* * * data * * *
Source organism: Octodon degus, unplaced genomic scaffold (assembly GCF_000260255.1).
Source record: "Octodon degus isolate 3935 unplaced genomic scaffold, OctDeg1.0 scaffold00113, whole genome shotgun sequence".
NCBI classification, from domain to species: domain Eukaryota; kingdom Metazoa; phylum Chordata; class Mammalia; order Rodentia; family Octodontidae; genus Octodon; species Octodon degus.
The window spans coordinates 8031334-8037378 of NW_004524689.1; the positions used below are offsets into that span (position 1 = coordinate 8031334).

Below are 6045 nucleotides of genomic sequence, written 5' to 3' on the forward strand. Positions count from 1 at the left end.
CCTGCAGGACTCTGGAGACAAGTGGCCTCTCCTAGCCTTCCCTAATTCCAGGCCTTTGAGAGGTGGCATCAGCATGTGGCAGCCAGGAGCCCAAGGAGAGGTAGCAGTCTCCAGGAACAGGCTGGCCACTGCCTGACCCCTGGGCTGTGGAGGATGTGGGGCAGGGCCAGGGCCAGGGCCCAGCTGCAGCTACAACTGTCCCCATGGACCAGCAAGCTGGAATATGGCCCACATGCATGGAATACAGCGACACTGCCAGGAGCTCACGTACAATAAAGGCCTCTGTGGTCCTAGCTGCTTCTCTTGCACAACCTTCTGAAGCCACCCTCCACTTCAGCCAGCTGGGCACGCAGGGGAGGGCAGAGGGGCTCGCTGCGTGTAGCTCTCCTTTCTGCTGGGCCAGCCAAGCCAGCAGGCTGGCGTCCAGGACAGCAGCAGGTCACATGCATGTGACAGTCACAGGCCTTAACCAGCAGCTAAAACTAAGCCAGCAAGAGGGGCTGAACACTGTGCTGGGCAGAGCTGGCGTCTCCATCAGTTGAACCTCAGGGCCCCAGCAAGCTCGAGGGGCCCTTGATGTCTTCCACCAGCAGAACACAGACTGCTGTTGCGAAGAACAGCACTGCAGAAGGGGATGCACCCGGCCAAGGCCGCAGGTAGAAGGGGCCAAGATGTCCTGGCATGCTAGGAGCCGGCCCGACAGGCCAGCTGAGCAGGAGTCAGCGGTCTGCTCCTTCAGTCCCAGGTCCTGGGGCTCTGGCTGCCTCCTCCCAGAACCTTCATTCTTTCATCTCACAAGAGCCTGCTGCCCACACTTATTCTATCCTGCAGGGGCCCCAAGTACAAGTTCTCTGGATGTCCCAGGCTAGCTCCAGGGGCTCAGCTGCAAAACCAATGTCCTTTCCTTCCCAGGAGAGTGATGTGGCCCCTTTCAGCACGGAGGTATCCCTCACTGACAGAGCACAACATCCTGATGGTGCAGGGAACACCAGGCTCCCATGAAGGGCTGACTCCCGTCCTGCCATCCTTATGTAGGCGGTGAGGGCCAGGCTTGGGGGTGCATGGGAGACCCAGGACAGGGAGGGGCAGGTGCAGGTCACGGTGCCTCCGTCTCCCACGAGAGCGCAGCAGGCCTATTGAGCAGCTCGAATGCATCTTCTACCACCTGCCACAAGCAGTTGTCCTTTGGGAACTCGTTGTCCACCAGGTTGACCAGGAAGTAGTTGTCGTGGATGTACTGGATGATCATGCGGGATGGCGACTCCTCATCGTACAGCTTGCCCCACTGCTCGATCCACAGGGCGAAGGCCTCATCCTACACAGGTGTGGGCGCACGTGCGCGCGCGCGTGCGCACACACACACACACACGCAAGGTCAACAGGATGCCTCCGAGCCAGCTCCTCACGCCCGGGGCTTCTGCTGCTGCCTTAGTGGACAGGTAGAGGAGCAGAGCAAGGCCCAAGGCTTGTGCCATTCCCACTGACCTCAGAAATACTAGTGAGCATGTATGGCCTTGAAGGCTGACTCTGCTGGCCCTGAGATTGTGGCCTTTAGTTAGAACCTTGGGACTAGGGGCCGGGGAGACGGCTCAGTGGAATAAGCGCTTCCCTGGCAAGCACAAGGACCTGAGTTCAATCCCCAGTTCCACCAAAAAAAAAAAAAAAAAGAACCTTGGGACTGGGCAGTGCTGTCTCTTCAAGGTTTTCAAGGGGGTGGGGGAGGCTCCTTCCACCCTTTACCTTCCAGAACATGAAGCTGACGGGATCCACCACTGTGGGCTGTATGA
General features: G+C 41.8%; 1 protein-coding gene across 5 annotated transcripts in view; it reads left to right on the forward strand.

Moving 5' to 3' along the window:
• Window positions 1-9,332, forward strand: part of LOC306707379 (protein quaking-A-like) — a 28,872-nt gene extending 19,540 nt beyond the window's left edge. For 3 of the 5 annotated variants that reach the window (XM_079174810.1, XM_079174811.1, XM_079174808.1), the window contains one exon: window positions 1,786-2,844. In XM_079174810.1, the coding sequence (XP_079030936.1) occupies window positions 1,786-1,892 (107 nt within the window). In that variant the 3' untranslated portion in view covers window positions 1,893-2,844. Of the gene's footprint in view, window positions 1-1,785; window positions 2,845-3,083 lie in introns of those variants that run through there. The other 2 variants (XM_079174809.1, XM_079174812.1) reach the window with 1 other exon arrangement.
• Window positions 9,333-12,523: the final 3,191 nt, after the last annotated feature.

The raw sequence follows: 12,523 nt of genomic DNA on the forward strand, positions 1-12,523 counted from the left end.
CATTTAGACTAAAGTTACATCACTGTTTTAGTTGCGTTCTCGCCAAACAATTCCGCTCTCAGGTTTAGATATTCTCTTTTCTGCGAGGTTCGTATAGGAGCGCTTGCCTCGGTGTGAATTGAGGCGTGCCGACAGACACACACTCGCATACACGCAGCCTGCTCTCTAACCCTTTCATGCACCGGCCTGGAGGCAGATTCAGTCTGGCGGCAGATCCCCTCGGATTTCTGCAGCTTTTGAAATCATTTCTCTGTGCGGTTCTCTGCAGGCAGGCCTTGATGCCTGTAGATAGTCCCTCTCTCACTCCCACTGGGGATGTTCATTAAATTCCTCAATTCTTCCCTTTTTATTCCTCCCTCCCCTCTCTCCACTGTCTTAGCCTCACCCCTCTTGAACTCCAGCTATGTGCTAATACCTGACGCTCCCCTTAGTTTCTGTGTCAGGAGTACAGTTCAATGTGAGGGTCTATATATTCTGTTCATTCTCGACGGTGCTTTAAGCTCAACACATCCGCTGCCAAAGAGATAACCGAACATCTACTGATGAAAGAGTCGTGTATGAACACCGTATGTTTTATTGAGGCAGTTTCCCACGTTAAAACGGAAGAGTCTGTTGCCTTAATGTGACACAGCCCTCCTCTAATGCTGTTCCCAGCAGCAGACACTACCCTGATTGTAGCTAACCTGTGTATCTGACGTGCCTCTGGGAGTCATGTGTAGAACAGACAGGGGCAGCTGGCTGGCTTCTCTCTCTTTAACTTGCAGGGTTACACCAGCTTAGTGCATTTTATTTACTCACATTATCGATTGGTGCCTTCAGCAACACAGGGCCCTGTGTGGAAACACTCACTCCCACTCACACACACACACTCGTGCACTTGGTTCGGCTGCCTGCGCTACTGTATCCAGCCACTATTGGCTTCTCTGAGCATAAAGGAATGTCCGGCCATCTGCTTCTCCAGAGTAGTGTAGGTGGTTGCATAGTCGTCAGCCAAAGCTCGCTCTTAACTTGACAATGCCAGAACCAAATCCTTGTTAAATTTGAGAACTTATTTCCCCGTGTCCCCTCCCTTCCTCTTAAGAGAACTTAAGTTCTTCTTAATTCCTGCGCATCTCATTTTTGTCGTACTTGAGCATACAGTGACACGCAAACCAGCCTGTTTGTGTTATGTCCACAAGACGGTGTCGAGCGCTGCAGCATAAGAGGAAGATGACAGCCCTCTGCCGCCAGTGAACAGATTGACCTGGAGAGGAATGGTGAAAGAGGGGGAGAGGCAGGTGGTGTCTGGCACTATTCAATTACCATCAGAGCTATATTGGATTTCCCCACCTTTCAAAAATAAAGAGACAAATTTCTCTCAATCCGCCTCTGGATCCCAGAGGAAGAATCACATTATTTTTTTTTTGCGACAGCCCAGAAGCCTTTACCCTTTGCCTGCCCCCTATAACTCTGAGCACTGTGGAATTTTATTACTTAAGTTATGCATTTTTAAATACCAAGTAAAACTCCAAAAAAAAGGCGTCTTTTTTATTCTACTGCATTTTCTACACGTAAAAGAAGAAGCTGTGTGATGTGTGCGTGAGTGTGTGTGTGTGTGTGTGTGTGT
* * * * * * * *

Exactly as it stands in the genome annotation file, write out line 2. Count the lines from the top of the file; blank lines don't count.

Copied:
Source record: "Octodon degus isolate 3935 unplaced genomic scaffold, OctDeg1.0 scaffold00113, whole genome shotgun sequence".